The study will also assess other measures of antitumor activity such as OS, safety and tolerability of EV and will consist of 3 periods: screening/baseline, treatment and follow-up. Screening/baseline period will take place up to 28 days prior to the first dose of study treatment. In the treatment period, starting at cycle 1, participants will receive EV on days 1, 8, and 15 every 28-day cycle until one of the treatment discontinuation criteria are met. Disease assessment will be performed at screening/baseline and repeated every 8 weeks (56 days ± 7 days) from the first dose of study treatment throughout the study until the participant has radiologically confirmed disease progression, initiates a new subsequent anticancer therapy, dies, withdraws consent, is lost to follow-up or the study closes, whichever occurs first.
Participants who discontinue study treatment for reasons other than radiologically confirmed disease progression by RECIST Version 1.1 will enter into a post-treatment follow-up period and continue to receive imaging scans every 8 weeks (56 days ± 7 days) until the subject has radiologically confirmed disease progression, initiates a new anticancer therapy, dies, withdraws consent, is lost to follow-up or the study closes, whichever occurs first.
After 1 year on study treatment, the frequency of disease assessment will be reduced to every 12 weeks (84 days ± 7 days).
After radiologically confirmed disease progression or initiation of subsequent anticancer therapy, whichever occurs first, participants will be contacted every 12 weeks in the long-term follow-up period for survival status until death, withdrawal of consent, lost to follow-up or study closure, whichever occurs first.
It is an open-label, randomized, controlled phase 3 study of EV plus pembrolizumab with (Arm C) or without chemotherapy (Arm A) versus standard of care gemcitabine plus platinum-containing chemotherapy (Arm B) in 760 patients with previously untreated locally advanced or mUC.
EV may be administered for an unlimited number of cycles and pembrolizumab for a maximum of 35 cycles or until a protocol defined reason for study discontinuation occurs, whichever is first. Cisplatin or carboplatin plus gemcitabine may be administered for a maximum of 6 cycles or a protocol-defined reason for study discontinuation occurs, whichever is first.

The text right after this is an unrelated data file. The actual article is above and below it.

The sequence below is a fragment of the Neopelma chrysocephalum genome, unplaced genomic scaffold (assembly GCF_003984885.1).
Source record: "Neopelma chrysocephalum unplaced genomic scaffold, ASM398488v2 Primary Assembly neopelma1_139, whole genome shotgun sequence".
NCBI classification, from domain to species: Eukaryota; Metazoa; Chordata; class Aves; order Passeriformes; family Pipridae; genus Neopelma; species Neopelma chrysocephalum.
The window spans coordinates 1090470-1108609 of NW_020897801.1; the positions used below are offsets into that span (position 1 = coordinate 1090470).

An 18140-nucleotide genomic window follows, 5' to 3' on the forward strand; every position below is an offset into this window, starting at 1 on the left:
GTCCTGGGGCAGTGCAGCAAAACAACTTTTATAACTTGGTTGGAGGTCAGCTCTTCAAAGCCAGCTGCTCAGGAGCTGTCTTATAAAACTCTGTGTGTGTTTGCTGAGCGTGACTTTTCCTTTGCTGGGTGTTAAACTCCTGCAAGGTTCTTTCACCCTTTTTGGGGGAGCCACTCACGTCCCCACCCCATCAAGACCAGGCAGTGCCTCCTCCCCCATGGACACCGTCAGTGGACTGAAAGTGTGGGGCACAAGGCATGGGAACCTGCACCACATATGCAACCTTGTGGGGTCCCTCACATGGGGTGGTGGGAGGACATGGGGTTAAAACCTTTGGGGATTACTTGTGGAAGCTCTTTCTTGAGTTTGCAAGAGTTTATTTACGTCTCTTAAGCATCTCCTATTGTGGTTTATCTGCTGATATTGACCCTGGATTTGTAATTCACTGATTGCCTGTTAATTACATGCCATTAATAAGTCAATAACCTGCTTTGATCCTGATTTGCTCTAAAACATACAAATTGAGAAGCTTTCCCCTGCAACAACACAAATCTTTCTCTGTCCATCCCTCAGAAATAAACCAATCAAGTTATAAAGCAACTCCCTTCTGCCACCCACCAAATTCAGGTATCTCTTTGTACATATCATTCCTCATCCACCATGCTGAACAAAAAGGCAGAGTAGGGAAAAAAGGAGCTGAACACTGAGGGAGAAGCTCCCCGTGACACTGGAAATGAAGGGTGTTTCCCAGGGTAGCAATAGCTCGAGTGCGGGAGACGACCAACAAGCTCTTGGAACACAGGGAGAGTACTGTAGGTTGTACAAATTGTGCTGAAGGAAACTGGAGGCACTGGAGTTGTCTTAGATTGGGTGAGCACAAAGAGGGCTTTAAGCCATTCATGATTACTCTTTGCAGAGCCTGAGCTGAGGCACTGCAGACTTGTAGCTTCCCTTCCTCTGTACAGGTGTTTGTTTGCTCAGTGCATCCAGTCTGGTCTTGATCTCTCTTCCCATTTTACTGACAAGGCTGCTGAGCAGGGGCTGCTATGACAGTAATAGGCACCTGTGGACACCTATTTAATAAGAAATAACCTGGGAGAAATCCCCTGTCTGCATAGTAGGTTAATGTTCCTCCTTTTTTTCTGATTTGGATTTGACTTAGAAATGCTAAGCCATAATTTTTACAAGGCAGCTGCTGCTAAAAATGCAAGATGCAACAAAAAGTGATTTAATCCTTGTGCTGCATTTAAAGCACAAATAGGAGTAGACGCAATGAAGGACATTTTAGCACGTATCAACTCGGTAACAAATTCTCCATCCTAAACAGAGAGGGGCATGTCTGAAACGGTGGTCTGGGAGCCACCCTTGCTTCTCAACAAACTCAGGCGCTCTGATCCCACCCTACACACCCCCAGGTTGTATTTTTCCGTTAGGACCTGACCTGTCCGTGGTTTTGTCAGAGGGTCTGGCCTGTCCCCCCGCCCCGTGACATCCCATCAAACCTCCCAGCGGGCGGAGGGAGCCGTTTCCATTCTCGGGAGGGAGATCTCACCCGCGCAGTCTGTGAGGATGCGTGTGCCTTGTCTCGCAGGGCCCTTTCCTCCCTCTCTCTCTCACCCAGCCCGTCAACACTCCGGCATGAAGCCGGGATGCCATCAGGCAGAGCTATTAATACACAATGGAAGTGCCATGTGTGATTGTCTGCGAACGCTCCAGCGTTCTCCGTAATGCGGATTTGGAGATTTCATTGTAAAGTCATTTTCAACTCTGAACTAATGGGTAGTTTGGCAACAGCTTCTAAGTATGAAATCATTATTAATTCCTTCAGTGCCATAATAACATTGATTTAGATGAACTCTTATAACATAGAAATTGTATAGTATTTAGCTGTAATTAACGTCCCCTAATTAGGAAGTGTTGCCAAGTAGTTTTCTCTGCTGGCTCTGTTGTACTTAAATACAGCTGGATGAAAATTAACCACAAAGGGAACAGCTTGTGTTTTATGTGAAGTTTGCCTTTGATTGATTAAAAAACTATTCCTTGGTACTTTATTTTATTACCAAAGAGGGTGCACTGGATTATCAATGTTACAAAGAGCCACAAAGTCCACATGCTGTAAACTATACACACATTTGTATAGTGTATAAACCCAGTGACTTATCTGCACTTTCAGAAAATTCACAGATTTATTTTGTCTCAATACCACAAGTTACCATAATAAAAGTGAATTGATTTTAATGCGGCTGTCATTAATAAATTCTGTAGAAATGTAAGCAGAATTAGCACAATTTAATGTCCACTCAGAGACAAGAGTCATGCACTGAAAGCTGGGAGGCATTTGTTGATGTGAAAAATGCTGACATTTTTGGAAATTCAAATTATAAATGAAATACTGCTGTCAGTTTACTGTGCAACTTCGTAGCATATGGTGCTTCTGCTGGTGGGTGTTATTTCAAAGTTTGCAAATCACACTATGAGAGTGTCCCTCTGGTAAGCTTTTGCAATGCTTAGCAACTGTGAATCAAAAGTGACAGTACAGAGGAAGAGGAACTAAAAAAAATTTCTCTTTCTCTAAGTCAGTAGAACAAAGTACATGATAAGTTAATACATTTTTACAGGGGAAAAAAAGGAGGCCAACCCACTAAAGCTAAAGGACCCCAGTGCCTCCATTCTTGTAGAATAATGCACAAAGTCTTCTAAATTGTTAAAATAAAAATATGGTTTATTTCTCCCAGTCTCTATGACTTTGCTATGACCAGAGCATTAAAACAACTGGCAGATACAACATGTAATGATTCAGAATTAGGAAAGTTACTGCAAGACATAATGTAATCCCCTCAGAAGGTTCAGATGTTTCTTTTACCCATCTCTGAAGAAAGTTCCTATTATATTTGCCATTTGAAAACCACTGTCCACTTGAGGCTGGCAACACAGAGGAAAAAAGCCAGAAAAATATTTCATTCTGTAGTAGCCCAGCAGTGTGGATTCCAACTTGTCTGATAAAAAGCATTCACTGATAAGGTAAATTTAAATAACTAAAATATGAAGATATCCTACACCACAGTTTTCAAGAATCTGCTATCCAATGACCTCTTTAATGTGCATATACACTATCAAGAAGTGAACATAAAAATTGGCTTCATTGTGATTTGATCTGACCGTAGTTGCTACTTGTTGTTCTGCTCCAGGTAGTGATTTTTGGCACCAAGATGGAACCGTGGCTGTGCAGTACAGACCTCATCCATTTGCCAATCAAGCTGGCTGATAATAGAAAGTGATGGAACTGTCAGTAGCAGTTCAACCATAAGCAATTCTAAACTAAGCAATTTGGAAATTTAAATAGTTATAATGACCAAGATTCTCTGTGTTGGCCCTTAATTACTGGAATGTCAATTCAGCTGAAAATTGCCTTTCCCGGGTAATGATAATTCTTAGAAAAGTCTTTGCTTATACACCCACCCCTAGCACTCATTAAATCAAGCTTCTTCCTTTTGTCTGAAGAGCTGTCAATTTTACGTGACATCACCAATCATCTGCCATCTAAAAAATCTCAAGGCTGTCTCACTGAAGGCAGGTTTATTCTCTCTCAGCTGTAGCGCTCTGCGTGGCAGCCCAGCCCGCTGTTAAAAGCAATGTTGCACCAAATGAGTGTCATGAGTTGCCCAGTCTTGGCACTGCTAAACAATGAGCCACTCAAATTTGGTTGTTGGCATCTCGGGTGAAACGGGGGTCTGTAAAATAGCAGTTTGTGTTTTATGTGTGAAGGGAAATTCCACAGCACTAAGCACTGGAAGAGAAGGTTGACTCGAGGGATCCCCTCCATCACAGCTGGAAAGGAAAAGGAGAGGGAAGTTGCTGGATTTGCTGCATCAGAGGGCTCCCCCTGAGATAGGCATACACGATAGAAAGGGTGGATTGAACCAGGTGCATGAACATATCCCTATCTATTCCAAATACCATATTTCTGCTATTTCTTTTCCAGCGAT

The primary outcomes are PFS per RECIST v1.1 and OS and secondary outcomes are ORR, DOR, DCR and TRAEs.
Recently, based on promising data on ORR from chemotherapy + PD-1/PD-L1 combinations with a manageable safety profile, the study was modified to remove Arm C. The updated 2-arm design randomizes patients to EV plus pembrolizumab or gemcitabine plus cisplatin/carboplatin in 1:1 ratio with the following stratification factors: cisplatin eligibility, PD-L1 expression and liver metastases.20
This is a randomized phase 3 study evaluating RC with either perioperative pembrolizumab or EV plus pembrolizumab versus RC alone in cisplatin-ineligible participants with MIBC with estimated enrollment of 836 patients. Participants receive 3 preoperative cycles of EV (1.25 mg/kg iv, given on days 1 and 8 of each 21-day cycle) plus pembrolizumab, followed by standard of care surgery, followed by 6 cycles of postoperative EV plus pembrolizumab, followed by 8 cycles of pembrolizumab alone. This combination was compared to surgery alone and 3 preoperative cycles of pembrolizumab, followed by standard of care surgery, followed by 14 cycles of postoperative pembrolizumab. Each cycle is 21 days. The study started enrolling patients about a year ago and its primary outcomes are pathologic complete response rate (pCRR) in all participants as well as in those whose tumors express PD-L1 combined positive score (CPS) ≥10 and event-free survival (EFS) in all participants and in those with EFS in tumors expressing PD-L1 CPS ≥10.
MORPHEUS mUC (NCT03869190)
EV is one of the drugs assessed in a phase 1b/2, open-label, multicenter, randomized, umbrella study in patients with locally advanced or mUC who have progressed during or following a platinum-containing regimen, with estimated enrollment of 385 patients. The study is designed with the flexibility to open new treatment arms as new treatments become available, close existing treatment arms that demonstrate minimal clinical activity or unacceptable toxicity, or modify the participant population (eg, with regard to prior anti-cancer treatment or biomarker status).
In this study that still recruits patients, participants receive atezolizumab and EV (EV is administered at a dose of 1.25 mg/kg iv on days 1 and 8 of each 21-day cycle). In case of unacceptable toxicity or loss of clinical benefit, in terms of radiographic and biochemical data assessment, unfavorable local biopsy results or clinical status deterioration, the regimen administration is withdrawn. The primary outcome of the study is ORR, whereas secondary outcomes are PFS, OS, OS at specific time-points, DOR, disease control rate (DCR) and the percentage of participants with AEs. No results of the study are posted yet.